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Selective blindness

I have always been struck by how ordinary European citizens avoid considering that the things they consume daily are produced in poor countries by underpaid or exploited workers.

I don’t know. Maybe these citizens suffer from a kind of “selective blindness” that deprives them of the necessary understanding to connect what the products’ labels openly say in front of their eyes and the other, less visible reality of those working day and night under exploitative conditions to produce these products.

Does it cross their minds that someone has to water those tomatoes, take care of those lettuces, and collect and carry heavy sacks with those cabbages and potatoes? The distance between who consumes and works to produce grows larger and more opaque over time. Companies do the impossible to separate them, and marketing does magic tricks to sell more quickly and keep the machinery running.

But let’s leave the abstract and go to the concrete reality. What would you do if you knew that the glamorous Italian tomato sauce you buy in the supermarket sale was produced by undocumented workers in southern Italy or Spain, kept in poor conditions thanks to the complicity of local capos, the police and the local government? What would you do if you knew that these workers sleep outdoors in tents without showers or toilets and that they mostly come from countries like Senegal or Gambia?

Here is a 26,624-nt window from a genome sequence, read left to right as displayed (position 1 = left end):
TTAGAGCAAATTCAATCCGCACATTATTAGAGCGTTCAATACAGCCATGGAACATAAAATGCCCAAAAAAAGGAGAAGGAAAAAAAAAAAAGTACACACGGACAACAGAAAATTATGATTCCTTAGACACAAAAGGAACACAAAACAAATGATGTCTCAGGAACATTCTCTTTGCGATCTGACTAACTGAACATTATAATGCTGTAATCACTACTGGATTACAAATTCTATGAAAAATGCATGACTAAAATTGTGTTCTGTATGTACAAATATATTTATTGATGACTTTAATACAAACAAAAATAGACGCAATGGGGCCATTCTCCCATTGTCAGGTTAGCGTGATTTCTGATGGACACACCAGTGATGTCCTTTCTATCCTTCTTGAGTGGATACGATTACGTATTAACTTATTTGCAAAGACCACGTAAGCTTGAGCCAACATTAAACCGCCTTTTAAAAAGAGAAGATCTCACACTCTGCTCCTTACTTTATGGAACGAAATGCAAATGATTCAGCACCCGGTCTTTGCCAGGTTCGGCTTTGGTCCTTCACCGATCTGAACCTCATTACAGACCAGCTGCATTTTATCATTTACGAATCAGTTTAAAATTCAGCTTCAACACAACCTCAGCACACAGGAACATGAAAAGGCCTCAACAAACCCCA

Have you heard of the sea of ​​plastic in Almería in Spain? Do you know why they call it a sea of ​​plastic? Do you know that what is produced in those gigantic greenhouses goes to Europe to be sold in supermarkets like TESCO, ALDI or LIDL?

No, probably not. And even if you knew or chose to know, none of this would keep you awake at night, nor would it stop you from taking advantage of the reasonable prices and nice products.

Meanwhile, some of us are amazed by the tireless attempts to deny this reality that surrounds European citizens. But unfortunately, this selective blindness has led them to manufacture this toxic cloud of banality and entertainment that contaminates common sense and empathy. Then, the “sweat and tears” behind the product and services they consume remain unquestioned. The reality surrounding us is becoming increasingly like a television show, constraining people’s slightest understanding of the gap between their lifestyle and the suffering of the workers sustaining it with their poorly paid work and their sufferings.

How long will it be possible to live in this unjust regime? When all this blows up… Will we start again?

Photo: Sebastian Silva:






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